Hammerfall – Standing Tall Part I

Sunday, 6th November 2016

After the metal heydays of the 1980’s when major media coverage boomed and audiences filled arena-level venues, the plummet the following decade would be swift and severe – at least for the United States. Often relying on mail order companies or record stores to import your favorite bands, a lot of major acts were getting dropped – or couldn’t even get any prime touring opportunities. But just as something goes away, the return can be that much more glorious as nostalgia creeps back in. During the late 1990’s, one of the newer groups to bring traditional, power metal back on the radar would be Sweden’s Hammerfall.

It’s hard to deny the impact of their 1997 debut album Glory to the Brave and the follow up Legacy of Kings – selling in the hundreds of thousands worldwide, gaining album of the year praise from prominent European press outlets, and allowing the band to ascend to headline / upper bill status quickly at prestigious festivals like Sweden Rock and Wacken Open Air. After 23 years as a band, we have a tenth studio album in Built to Last that pumps out those anthems that resonate to the current generation like Judas Priest and Accept once did for the previous one.

Taking the opportunity to have a Skype interview with guitarist Oscar Dronjak, you will find that the focus for Hammerfall is still strong – as well as an understanding of what they are all about: power, steel, warriors for the faith. Prepare to learn more about the loss of veteran drummer Anders Johansson, their new record deal with Napalm, the importance to Hammerfall of imagery and stage presence, plus a little discussion about the music business – in this very intriguing talk. And hopefully they will be able to gain more of a foothold in North America as they trek once again here in the spring 2017 on a co-headlining tour with Delain.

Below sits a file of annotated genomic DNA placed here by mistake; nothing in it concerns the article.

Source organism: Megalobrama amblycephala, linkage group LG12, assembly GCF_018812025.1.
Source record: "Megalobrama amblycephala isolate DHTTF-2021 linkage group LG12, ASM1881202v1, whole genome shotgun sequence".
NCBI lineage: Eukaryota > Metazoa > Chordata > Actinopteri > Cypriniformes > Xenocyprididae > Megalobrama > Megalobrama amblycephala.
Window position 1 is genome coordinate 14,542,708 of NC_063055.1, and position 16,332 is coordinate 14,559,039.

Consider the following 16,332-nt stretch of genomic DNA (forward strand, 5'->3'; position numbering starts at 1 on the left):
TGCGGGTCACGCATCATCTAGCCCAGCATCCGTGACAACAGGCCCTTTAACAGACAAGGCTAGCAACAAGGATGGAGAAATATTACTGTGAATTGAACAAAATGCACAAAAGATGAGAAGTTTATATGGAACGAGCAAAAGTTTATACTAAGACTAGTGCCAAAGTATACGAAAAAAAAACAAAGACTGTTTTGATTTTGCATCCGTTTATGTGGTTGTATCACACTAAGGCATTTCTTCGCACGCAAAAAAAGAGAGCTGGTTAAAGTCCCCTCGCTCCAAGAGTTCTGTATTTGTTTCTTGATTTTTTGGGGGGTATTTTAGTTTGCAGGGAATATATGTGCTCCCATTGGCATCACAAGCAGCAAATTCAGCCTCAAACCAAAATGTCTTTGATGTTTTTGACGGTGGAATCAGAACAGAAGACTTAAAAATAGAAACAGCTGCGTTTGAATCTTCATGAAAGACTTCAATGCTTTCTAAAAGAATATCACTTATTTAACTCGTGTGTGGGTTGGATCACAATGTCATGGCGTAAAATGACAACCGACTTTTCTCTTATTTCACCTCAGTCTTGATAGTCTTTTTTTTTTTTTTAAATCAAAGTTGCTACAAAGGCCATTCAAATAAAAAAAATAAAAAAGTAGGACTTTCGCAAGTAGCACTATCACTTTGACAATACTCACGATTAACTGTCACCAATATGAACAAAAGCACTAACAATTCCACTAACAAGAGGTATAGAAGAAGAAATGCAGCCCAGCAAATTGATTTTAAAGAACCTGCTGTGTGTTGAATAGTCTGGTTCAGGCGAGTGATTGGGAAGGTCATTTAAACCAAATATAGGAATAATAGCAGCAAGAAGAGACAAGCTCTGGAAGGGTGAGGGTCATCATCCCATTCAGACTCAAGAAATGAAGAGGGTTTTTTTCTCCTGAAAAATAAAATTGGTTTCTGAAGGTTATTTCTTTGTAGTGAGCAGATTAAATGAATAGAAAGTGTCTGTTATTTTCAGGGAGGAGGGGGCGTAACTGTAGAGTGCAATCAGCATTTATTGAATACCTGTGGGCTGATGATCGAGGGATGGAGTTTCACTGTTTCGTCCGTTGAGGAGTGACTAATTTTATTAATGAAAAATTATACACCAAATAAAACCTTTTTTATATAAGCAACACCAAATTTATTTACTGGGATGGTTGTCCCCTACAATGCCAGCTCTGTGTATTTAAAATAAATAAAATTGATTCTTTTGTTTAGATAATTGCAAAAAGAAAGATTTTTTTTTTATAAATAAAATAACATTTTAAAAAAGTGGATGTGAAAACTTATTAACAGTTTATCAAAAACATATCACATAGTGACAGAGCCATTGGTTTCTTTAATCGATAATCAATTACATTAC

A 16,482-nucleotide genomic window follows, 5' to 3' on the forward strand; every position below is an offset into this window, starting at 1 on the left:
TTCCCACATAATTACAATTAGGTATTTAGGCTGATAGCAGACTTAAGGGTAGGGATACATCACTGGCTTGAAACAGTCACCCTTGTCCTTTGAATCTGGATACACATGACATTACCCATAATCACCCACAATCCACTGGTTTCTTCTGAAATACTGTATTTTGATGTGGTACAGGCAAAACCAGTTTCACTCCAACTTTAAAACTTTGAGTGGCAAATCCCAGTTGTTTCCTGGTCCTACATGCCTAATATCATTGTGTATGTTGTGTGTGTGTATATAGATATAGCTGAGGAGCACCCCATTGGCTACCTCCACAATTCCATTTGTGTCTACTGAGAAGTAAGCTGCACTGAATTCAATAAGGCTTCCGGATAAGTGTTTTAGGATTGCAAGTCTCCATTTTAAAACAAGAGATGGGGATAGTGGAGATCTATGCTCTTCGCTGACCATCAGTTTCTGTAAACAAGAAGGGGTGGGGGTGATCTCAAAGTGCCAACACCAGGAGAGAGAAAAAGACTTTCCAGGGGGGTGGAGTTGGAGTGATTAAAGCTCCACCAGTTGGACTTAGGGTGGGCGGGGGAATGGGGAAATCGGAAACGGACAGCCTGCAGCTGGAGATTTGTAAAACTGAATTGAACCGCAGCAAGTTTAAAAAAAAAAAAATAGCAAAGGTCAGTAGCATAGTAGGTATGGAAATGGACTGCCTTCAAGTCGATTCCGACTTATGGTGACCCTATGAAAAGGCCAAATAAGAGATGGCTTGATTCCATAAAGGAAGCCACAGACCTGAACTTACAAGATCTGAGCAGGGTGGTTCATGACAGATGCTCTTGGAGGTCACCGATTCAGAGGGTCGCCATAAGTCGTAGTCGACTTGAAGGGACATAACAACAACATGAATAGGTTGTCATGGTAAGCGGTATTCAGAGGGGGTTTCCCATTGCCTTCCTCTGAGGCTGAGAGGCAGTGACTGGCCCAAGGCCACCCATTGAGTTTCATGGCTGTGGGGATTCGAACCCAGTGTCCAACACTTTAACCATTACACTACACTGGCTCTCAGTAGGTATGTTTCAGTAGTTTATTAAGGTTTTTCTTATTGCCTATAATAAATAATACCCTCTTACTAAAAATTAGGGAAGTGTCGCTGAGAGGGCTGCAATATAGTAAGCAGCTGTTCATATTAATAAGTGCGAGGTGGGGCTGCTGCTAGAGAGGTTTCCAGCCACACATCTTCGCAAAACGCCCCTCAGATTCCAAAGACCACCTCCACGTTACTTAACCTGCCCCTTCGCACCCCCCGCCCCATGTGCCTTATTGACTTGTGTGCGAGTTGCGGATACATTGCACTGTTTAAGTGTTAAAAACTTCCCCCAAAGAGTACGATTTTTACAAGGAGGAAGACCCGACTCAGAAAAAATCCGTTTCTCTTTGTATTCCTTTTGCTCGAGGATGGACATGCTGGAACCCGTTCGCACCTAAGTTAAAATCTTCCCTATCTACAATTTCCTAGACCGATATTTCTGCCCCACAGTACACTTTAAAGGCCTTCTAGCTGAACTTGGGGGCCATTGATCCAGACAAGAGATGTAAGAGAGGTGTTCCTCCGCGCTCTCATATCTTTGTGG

Dead Rhetoric: Was it a shock to lose long-time drummer Anders Johansson in 2014 after the release of your last album (r)Evolution, and have you found a permanent replacement or are you still using temporary/ fill-in members until you are satisfied with the right member for Hammerfall?

Oscar Dronjak: It was a huge shock, and a huge disappointment initially too, because he didn’t say anything to us. He didn’t even notify us when it happened. We found out from our booking agency, actually. They wrote us an e-mail saying that ‘well, since Anders is no longer going to be touring these next shows, we need a name to be able to start securing the plane tickets and visas – who is your new drummer?’ And we were like, ‘wait- what are you saying’? It’s a typical Anders way of doing things, and it felt weird. It was the end of the relationship- it felt like being dumped by your girlfriend after 15 years without her telling you why, basically. To this day I still don’t know why it happened, because I haven’t spoken to him. I’ve gotten some texts and stuff.